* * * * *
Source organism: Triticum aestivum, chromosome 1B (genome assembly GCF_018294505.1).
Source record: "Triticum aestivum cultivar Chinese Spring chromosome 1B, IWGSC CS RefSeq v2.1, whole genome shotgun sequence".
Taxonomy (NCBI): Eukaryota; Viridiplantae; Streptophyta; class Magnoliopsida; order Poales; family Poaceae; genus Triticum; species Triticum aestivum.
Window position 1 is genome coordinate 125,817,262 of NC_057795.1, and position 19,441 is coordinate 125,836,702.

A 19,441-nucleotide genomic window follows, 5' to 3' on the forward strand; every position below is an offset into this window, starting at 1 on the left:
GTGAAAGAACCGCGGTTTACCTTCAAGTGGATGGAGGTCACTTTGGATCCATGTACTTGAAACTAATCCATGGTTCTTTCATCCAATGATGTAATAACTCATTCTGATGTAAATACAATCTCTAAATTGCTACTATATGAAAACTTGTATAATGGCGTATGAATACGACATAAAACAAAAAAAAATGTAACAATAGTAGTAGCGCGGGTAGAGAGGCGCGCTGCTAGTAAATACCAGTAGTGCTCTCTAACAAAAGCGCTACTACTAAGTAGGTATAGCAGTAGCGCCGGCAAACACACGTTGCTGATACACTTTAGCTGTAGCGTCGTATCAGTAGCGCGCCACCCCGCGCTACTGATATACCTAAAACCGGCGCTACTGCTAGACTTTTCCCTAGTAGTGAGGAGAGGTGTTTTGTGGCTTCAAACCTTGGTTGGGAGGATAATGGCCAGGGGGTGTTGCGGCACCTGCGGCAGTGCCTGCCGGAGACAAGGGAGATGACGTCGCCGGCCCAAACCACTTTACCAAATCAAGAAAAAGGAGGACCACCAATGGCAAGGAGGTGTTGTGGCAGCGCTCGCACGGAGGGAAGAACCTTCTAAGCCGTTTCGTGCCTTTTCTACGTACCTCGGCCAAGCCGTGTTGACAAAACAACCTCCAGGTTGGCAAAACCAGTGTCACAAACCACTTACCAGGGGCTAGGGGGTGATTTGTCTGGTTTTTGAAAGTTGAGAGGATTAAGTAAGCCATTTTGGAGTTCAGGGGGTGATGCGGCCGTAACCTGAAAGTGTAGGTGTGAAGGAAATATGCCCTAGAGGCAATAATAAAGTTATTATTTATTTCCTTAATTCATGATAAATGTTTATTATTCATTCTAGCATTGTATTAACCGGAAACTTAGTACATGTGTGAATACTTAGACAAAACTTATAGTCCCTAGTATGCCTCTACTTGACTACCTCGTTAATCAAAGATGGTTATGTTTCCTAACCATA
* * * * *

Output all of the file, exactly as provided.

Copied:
Source organism: Triticum aestivum, chromosome 1B (genome assembly GCF_018294505.1).
Source record: "Triticum aestivum cultivar Chinese Spring chromosome 1B, IWGSC CS RefSeq v2.1, whole genome shotgun sequence".
Taxonomy (NCBI): Eukaryota; Viridiplantae; Streptophyta; class Magnoliopsida; order Poales; family Poaceae; genus Triticum; species Triticum aestivum.
Window position 1 is genome coordinate 125,817,262 of NC_057795.1, and position 19,441 is coordinate 125,836,702.

A 19,441-nucleotide genomic window follows, 5' to 3' on the forward strand; every position below is an offset into this window, starting at 1 on the left:
GTGAAAGAACCGCGGTTTACCTTCAAGTGGATGGAGGTCACTTTGGATCCATGTACTTGAAACTAATCCATGGTTCTTTCATCCAATGATGTAATAACTCATTCTGATGTAAATACAATCTCTAAATTGCTACTATATGAAAACTTGTATAATGGCGTATGAATACGACATAAAACAAAAAAAAATGTAACAATAGTAGTAGCGCGGGTAGAGAGGCGCGCTGCTAGTAAATACCAGTAGTGCTCTCTAACAAAAGCGCTACTACTAAGTAGGTATAGCAGTAGCGCCGGCAAACACACGTTGCTGATACACTTTAGCTGTAGCGTCGTATCAGTAGCGCGCCACCCCGCGCTACTGATATACCTAAAACCGGCGCTACTGCTAGACTTTTCCCTAGTAGTGAGGAGAGGTGTTTTGTGGCTTCAAACCTTGGTTGGGAGGATAATGGCCAGGGGGTGTTGCGGCACCTGCGGCAGTGCCTGCCGGAGACAAGGGAGATGACGTCGCCGGCCCAAACCACTTTACCAAATCAAGAAAAAGGAGGACCACCAATGGCAAGGAGGTGTTGTGGCAGCGCTCGCACGGAGGGAAGAACCTTCTAAGCCGTTTCGTGCCTTTTCTACGTACCTCGGCCAAGCCGTGTTGACAAAACAACCTCCAGGTTGGCAAAACCAGTGTCACAAACCACTTACCAGGGGCTAGGGGGTGATTTGTCTGGTTTTTGAAAGTTGAGAGGATTAAGTAAGCCATTTTGGAGTTCAGGGGGTGATGCGGCCGTAACCTGAAAGTGTAGGTGTGAAGGAAATATGCCCTAGAGGCAATAATAAAGTTATTATTTATTTCCTTAATTCATGATAAATGTTTATTATTCATTCTAGCATTGTATTAACCGGAAACTTAGTACATGTGTGAATACTTAGACAAAACTTATAGTCCCTAGTATGCCTCTACTTGACTACCTCGTTAATCAAAGATGGTTATGTTTCCTAACCATA